Tell Us

Readers: Should nips be banned in Boston?

The Boston Public Health Commission and Licensing Board may discuss a potential ban. 

Charles Krupa
Councilor Ricardo Arroyo wants to see Boston outlaw the sale of nips, but opponents say the move could drive business out of the city.

Boston City Councilor Ricardo Arroyo is pushing for the city to consider banning the sale of nips, or miniature alcohol bottles, to combat alcohol-related public health concerns. This week, Arroyo filed a hearing order to bring together the Boston Public Health Commission and Licensing Board to discuss a potential ban. 

“The data is clear that in cities that have banned the sale of nips, there is a significant and positive impact on public health,” Arroyo said in a news release. “We should put the wellbeing of our communities first by banning the sale of nips in Boston as well.”


If Boston were to ban the sale of nips, it would follow in the footsteps of neighboring towns like Newton, Chelsea, Wareham, Mashpee, Nantucket, and Falmouth. A CommonWealth magazine report found that after Chelsea passed their ban, the city saw a drop in alcohol-related emergencies. 

First responders in Chelsea responded to 1,000 calls for “alcohol-related problems” in 2018, with 238 people taken into police custody and 781 individuals being hospitalized, but by mid-August 2019, after the ban had taken effect, that number dropped to 86 individuals.

Another consideration is the impact on the environment. In Hyde Park alone, residents collected 10,000 nips in less than two months, during an anti-littering campaign, according to Arroyo. Nip bottles can’t be recycled and aren’t biodegradable.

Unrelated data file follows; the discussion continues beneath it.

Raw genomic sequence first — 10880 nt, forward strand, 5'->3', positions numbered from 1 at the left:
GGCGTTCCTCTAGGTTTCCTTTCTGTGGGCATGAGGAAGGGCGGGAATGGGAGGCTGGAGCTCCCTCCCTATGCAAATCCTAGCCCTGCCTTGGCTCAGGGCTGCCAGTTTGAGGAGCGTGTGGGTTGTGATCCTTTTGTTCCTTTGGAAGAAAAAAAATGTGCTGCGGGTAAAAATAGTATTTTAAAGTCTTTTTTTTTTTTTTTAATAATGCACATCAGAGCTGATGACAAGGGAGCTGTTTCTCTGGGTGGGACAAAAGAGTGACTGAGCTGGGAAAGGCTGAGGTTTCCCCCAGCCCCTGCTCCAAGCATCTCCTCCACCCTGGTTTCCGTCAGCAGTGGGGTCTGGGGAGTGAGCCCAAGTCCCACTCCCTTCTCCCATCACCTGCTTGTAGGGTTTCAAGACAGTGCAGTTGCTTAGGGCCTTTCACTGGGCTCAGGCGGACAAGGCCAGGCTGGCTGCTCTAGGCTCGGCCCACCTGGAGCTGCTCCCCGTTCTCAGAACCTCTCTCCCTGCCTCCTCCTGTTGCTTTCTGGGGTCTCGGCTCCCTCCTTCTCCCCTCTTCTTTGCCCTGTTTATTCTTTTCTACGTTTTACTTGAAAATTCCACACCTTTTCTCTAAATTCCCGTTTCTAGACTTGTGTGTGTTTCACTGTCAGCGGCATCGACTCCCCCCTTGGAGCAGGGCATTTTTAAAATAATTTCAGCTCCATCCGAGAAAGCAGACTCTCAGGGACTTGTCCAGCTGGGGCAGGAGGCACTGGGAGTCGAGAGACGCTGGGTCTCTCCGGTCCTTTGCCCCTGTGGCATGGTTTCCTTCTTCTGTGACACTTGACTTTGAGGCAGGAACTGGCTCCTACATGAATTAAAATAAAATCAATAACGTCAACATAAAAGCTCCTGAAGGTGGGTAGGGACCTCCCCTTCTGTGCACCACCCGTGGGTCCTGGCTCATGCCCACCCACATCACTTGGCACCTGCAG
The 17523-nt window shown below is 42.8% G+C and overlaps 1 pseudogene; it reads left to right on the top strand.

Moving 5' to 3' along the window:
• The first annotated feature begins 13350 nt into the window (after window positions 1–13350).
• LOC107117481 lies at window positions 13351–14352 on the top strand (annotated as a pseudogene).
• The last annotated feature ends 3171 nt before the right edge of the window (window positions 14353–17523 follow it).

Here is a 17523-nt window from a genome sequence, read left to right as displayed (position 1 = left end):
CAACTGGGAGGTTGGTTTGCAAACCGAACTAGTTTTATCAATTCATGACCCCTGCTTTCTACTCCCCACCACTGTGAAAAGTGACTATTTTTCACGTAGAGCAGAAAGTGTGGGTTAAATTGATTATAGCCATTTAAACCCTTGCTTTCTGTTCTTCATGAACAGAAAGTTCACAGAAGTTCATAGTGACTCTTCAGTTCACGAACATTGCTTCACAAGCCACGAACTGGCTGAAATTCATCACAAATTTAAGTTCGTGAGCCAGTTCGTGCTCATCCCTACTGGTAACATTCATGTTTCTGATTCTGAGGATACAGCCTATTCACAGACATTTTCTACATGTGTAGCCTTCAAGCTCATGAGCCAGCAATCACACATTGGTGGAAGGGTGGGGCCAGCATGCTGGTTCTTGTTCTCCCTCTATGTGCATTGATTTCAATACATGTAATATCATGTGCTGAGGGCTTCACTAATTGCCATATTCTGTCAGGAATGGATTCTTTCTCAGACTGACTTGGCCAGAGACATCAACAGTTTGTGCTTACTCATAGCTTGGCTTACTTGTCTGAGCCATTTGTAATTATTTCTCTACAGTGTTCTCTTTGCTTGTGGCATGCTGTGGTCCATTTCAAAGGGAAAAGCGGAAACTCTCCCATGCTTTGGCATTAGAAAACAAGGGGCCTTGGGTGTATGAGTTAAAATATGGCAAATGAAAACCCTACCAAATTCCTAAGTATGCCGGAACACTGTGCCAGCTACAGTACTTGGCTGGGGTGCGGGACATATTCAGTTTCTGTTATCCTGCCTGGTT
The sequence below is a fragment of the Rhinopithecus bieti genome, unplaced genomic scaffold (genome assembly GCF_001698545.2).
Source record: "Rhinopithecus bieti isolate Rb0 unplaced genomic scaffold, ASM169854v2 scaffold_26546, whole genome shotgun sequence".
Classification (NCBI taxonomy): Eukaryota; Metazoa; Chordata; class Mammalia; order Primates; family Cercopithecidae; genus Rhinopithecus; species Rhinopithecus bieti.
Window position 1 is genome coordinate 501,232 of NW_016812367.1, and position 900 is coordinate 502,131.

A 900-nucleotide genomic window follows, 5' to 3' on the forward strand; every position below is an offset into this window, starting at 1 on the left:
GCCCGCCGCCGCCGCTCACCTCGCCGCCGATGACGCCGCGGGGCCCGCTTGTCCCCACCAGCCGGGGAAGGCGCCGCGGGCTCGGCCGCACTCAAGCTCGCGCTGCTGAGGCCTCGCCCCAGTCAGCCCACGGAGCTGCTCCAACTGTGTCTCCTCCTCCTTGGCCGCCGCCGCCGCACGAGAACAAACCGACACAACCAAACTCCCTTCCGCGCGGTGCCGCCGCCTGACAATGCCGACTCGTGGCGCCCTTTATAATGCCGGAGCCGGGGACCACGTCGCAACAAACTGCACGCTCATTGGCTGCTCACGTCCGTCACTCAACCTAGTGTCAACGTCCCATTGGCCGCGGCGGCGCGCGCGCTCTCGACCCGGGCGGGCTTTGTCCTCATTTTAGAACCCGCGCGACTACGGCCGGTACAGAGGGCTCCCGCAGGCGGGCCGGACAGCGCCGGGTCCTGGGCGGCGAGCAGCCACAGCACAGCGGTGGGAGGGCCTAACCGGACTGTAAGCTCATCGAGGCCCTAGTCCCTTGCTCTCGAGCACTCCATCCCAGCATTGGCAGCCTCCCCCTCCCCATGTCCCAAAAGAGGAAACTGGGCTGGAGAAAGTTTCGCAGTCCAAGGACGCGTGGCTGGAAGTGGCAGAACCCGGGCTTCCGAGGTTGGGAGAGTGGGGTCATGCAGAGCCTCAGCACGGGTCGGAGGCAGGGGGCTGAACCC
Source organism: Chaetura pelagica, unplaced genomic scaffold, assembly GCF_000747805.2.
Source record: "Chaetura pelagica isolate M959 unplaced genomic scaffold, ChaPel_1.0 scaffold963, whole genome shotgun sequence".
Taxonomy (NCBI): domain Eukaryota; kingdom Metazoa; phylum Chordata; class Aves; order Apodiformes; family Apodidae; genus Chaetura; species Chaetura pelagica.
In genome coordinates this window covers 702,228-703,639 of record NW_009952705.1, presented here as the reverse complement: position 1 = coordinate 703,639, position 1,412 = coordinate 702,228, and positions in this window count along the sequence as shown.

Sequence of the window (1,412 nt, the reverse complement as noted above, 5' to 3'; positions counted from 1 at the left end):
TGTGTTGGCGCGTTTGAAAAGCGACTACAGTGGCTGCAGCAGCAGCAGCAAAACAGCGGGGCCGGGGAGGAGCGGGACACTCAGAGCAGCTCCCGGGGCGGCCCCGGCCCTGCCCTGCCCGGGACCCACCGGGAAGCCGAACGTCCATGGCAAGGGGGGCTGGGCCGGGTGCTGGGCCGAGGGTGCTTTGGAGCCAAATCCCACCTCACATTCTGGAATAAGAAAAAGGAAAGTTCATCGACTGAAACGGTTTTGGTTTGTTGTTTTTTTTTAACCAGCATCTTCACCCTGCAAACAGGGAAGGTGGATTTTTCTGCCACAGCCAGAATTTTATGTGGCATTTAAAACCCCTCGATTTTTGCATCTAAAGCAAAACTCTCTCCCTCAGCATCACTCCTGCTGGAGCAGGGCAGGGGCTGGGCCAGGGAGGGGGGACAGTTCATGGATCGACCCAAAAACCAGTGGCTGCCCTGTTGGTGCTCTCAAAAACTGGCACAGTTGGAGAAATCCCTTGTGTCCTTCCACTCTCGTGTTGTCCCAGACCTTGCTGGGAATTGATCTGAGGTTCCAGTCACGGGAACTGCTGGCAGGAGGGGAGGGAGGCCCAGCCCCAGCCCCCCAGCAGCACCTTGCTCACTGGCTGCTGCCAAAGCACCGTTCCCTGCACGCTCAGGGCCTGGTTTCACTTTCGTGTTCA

Opponents of a ban say this move would come at the expense of package store owners in the city. Robert Mellion, executive director and general counsel for the Massachusetts Package Store Association, told that a ban would only drive sales out of Boston.

“I think that there’s a lot of better ways to do this than to hurt small businesses that are just struggling,” he said. “For a small corner store to lose the 50-milliliter product, that will be devastating to them because for them it’s 20% of their sales. And in an industry where net income is roughly about 3%, that’s going to wipe them out.”

Do you think Boston should ban the sale of nips? Share your thoughts with

We want to know if you think the city should move forward with Arroyo’s suggestion of if it’s better to leave things as they are now. Tell us your opinion by filling out the survey below or e-mailing us at [email protected] and we may feature your response in a future article. 

Sorry. This form is no longer available.